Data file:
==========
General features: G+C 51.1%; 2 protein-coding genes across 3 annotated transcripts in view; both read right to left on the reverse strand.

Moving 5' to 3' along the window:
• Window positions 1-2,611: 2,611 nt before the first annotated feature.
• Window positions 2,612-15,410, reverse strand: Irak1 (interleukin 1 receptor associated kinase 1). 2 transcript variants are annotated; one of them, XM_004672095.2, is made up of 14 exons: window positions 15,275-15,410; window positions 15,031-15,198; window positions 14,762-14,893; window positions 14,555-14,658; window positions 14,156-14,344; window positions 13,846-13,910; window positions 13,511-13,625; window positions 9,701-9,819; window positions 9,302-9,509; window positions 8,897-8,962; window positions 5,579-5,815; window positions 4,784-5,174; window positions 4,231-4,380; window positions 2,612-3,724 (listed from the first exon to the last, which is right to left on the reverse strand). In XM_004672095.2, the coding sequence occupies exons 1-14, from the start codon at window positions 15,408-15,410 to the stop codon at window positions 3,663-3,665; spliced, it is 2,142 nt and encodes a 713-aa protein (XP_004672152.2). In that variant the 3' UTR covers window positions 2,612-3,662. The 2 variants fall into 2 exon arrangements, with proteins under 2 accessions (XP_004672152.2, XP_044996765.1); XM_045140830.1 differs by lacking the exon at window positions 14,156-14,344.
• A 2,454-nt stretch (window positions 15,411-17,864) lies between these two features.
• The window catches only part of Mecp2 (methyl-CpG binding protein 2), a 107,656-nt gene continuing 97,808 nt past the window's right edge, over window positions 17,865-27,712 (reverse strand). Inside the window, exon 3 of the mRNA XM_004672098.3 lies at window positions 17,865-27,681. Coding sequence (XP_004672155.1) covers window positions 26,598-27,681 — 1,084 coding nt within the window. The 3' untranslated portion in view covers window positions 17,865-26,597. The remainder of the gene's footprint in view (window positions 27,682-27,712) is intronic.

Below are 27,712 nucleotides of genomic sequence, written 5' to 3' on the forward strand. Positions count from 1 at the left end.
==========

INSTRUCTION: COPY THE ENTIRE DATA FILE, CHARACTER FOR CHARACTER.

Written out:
General features: G+C 51.1%; 2 protein-coding genes across 3 annotated transcripts in view; both read right to left on the reverse strand.

Moving 5' to 3' along the window:
• Window positions 1-2,611: 2,611 nt before the first annotated feature.
• Window positions 2,612-15,410, reverse strand: Irak1 (interleukin 1 receptor associated kinase 1). 2 transcript variants are annotated; one of them, XM_004672095.2, is made up of 14 exons: window positions 15,275-15,410; window positions 15,031-15,198; window positions 14,762-14,893; window positions 14,555-14,658; window positions 14,156-14,344; window positions 13,846-13,910; window positions 13,511-13,625; window positions 9,701-9,819; window positions 9,302-9,509; window positions 8,897-8,962; window positions 5,579-5,815; window positions 4,784-5,174; window positions 4,231-4,380; window positions 2,612-3,724 (listed from the first exon to the last, which is right to left on the reverse strand). In XM_004672095.2, the coding sequence occupies exons 1-14, from the start codon at window positions 15,408-15,410 to the stop codon at window positions 3,663-3,665; spliced, it is 2,142 nt and encodes a 713-aa protein (XP_004672152.2). In that variant the 3' UTR covers window positions 2,612-3,662. The 2 variants fall into 2 exon arrangements, with proteins under 2 accessions (XP_004672152.2, XP_044996765.1); XM_045140830.1 differs by lacking the exon at window positions 14,156-14,344.
• A 2,454-nt stretch (window positions 15,411-17,864) lies between these two features.
• The window catches only part of Mecp2 (methyl-CpG binding protein 2), a 107,656-nt gene continuing 97,808 nt past the window's right edge, over window positions 17,865-27,712 (reverse strand). Inside the window, exon 3 of the mRNA XM_004672098.3 lies at window positions 17,865-27,681. Coding sequence (XP_004672155.1) covers window positions 26,598-27,681 — 1,084 coding nt within the window. The 3' untranslated portion in view covers window positions 17,865-26,597. The remainder of the gene's footprint in view (window positions 27,682-27,712) is intronic.

Below are 27,712 nucleotides of genomic sequence, written 5' to 3' on the forward strand. Positions count from 1 at the left end.